June 21, 2022

The Impact of Race, Culture, and Language on the Leadership Journeys of ECEC Leaders of Color

by Teri Talan, Xiaoli Wen, Melissa Casteel, Marina Magid, and Joanna Skourletos

Download

This document may be printed, photocopied, and disseminated freely with attribution. All content is the property of the McCormick Center for Early Childhood Leadership.


BACKGROUND

Given the current context of a pandemic, social and economic upheaval, and the pressing challenge of structural racism, research to advance the profession of early childhood education and care (ECEC) leadership is of critical importance. The current crises have exacerbated long-standing challenges, such as a lack of coordinated policy, disparate regulations, and fragmented funding (Bassok, Magnuson, & Weiland, 2016). With substantial variation in the quality and availability of ECEC, under-resourced communities remain without the structural and economic support to stabilize services and thrive (Hasikawa, Sells, DeJonge, Alkon, Martin, & Shope, 2020; Malik, Hamm, Schochet, Novoa, Workman, & Jessen-Howard, 2018).

As gatekeepers to quality, ECEC program leaders have a direct impact on organizational climate, teaching practices, and family engagement in their programs (Bloom & Abel, 2015; Douglass, 2019). There has been little research, however, on the diversity of ECEC program leaders. School leaders are predominantly white, with only 20% of public school principals representing individuals of color (USDOE, 2016). In the child care sector, about 40% of the early childhood workforce and 52% of those working with infants and toddlers are women of color, with low wages and scarce opportunities functioning as barriers to advancement (McLean, Austin, Whitebook, & Olson, 2021; NAEYC, 2019). These findings call for an imperative to include the voices of leaders of color in exploring pathways to racial equity and conversations related to the direction of the ECEC profession (Robinson, 2020). There is a critical need to examine and dismantle structural racism and to create an equitable system of inclusion for ECEC program leadership.

The Leading with Equity: Building Leaders research project addresses a gap in the existing research by explicitly addressing social justice, diversity, equity, and inclusion in the context of ECEC program leadership structures, systems, and practices. It explores how early childhood leaders of color perceive their input into the formation of professional competencies, professional development policy, and the future direction of the ECEC leadership profession.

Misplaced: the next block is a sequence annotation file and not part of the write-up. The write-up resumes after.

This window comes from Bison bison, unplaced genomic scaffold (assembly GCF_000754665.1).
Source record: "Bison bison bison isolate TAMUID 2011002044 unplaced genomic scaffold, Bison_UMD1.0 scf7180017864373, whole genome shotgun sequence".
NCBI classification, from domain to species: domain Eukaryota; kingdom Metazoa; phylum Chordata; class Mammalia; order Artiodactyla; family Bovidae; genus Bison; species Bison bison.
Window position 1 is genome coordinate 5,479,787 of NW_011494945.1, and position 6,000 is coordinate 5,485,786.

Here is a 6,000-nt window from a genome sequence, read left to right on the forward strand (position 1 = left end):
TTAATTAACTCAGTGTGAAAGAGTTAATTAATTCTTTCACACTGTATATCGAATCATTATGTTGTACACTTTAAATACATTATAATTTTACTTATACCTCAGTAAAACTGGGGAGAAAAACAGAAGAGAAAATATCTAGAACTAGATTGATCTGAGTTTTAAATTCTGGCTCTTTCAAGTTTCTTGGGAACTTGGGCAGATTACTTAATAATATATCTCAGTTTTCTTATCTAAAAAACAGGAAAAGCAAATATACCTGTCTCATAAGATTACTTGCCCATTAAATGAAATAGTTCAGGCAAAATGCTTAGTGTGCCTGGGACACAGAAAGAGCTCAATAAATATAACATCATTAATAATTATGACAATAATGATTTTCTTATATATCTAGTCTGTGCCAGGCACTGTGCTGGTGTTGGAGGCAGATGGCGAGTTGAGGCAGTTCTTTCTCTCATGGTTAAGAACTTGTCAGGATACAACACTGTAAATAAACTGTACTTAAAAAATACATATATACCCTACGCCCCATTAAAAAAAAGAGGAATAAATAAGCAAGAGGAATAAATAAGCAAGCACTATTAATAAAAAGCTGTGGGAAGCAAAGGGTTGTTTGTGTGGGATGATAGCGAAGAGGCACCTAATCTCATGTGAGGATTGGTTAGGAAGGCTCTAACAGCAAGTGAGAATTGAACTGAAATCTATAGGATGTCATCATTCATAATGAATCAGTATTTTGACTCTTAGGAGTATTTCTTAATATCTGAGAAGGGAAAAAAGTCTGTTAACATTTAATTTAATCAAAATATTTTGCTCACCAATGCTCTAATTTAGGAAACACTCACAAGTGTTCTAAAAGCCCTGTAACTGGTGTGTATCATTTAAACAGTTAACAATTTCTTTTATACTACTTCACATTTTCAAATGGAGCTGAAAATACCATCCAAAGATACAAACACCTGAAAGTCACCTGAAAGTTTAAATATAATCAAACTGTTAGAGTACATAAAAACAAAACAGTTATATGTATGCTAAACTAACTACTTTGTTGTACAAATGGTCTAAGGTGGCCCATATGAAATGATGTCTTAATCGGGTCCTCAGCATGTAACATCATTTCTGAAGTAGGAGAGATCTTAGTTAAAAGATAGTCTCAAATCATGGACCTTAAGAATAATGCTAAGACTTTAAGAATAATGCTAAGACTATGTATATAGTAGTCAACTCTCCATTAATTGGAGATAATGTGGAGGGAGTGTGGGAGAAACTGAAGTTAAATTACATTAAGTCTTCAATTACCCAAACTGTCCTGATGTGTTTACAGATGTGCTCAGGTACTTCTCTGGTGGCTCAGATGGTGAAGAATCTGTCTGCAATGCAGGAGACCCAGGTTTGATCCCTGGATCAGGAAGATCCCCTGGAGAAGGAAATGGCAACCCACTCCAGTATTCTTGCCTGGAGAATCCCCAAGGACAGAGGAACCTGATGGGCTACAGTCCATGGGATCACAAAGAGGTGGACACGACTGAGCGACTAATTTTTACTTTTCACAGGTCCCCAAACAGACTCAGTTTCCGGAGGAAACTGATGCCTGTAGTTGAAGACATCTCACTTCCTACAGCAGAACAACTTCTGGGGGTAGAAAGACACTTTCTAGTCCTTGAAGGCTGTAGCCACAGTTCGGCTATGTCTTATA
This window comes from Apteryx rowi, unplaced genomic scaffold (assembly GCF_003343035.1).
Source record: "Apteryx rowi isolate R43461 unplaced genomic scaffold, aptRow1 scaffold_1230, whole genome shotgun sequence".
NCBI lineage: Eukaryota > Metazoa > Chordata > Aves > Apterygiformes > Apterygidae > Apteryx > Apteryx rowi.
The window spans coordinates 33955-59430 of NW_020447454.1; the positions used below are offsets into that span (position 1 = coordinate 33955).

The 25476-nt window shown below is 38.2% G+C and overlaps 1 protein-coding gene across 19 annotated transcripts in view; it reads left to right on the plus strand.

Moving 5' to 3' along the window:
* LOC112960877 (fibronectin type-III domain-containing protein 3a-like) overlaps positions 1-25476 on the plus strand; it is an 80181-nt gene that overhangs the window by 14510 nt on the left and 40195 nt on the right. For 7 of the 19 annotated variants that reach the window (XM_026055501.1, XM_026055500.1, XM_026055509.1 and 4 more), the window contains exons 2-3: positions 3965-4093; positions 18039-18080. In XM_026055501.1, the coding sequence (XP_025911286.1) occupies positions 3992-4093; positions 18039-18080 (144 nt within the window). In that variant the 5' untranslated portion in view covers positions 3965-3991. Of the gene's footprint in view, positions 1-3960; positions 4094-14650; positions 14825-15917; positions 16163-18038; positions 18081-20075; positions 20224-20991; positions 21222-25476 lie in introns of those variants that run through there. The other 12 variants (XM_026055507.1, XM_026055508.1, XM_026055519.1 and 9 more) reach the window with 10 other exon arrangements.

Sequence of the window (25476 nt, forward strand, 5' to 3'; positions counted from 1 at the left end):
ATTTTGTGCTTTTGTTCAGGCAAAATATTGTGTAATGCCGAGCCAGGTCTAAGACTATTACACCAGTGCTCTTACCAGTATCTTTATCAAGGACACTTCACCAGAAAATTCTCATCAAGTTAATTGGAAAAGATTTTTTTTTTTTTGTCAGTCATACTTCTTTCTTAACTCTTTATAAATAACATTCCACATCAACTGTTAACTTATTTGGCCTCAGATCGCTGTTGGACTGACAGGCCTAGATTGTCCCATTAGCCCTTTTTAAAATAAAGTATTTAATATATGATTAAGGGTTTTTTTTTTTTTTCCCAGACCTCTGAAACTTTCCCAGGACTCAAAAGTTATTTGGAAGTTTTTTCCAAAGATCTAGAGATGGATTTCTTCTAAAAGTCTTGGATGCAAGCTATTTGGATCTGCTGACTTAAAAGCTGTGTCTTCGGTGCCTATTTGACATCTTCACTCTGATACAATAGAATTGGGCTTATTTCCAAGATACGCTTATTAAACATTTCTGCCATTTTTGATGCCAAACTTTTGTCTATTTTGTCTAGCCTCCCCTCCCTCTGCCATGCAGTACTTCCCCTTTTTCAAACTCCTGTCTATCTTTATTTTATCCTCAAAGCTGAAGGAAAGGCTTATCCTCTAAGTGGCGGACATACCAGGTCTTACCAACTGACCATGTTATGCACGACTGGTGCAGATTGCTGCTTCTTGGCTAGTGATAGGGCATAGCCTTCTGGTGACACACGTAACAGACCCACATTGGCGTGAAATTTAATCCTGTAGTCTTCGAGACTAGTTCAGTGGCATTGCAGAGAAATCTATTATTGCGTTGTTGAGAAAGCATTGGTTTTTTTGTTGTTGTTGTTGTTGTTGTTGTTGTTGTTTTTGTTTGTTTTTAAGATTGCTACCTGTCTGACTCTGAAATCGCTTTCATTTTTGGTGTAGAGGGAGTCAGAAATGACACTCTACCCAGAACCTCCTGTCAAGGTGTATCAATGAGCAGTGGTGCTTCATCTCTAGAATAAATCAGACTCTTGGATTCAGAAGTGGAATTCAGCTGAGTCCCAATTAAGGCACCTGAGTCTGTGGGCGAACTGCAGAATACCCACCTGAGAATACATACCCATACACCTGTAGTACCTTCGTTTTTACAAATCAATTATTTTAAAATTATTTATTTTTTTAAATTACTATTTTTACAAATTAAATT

This brief is concerned with just one of the research questions guiding the Leading with Equity research project: How has race, culture, or language influenced the leadership journeys of ECEC program leaders of color?

METHODS

Data were collected through 13 semi-structured, virtual focus groups (one was conducted in Spanish with translation provided); each group moderated by two early childhood researchers, one Black and one white. A professional speech-to-text service (Rev.com) transcribed the video recordings.

The sample was comprised of 65 program leaders of color from 18 states and the District of Columbia (with 51% from Illinois). Figure 1 illustrates the geographic distribution of the program leaders in the sample. The ECEC programs led by study participants varied by setting, sector, and funding streams. Programs were located in centers (72%), homes (29%), and public schools (8%). About 70% of the programs represented provided Head Start/Early Head Start or state-funded Pre-K. Table 1 provides the complete program characteristics.

By design the participants were racially and culturally diverse: two-thirds (66%) of the participants identified as Black or African American, 23% identified as Hispanic or Latinx, 3% identified as American Indian or Alaska Native, 3% identified as Asian, 3% identified as Multiracial, and 2% identified as White or Caucasian (one participant was an English learner immigrant from Turkey). Table 2 provides the participant characteristics.

Four researchers coded the data with assistance in defining the coding themes from a national expert on early childhood leadership who is also the project’s principal investigator. Overall, the coding team has strong background knowledge in early childhood leadership and qualitative analysis, and is racially and culturally diverse. The researchers used an open-coding method to develop themes based on the first three focus groups transcriptions; codes were further refined and expanded as the coding progressed. The meaning of the data was negotiated until consensus amongst all coders was reached.

Data analysis involved the identification, examination, and interpretation of themes that emerged in the transcribed textual data. NVIVO 12, a qualitative analysis software, was utilized to process the data.

FINDINGS

When did you first think of yourself as an early childhood education and care leader?

Three responses were given most frequently:

  • When I first became an administrator or an entrepreneur (42% of responses). I realized I was a leader when I decided to open up my own program, and found out that everything starts with me. If I don’t initiate and advocate for myself, then nobody else will.
  • When I first saw myself as an early childhood professional, e.g., in a position to support others, consult to others, serve on a professional committee, coach others (32% of responses). I realized that I was a leader when I was a Children’s Program Specialist. I had to help center staff…set up their classrooms. That is when I realized I was a leader, because then I started doing trainings, professional development, and people started calling, asking questions and asking for advice…. 
  • When I was validated through professional development (13% of responses). I began feeling like a leader… once I became accredited. I think that helped me to start to look at myself that way. Then, over the years, it continued to evolve. I’ve been in several leadership trainings and served on several committees… I think about some of the committees that I served on when I realized that I had something to share, that was of value, and that I was part of a community of professionals, I began to see myself in that light.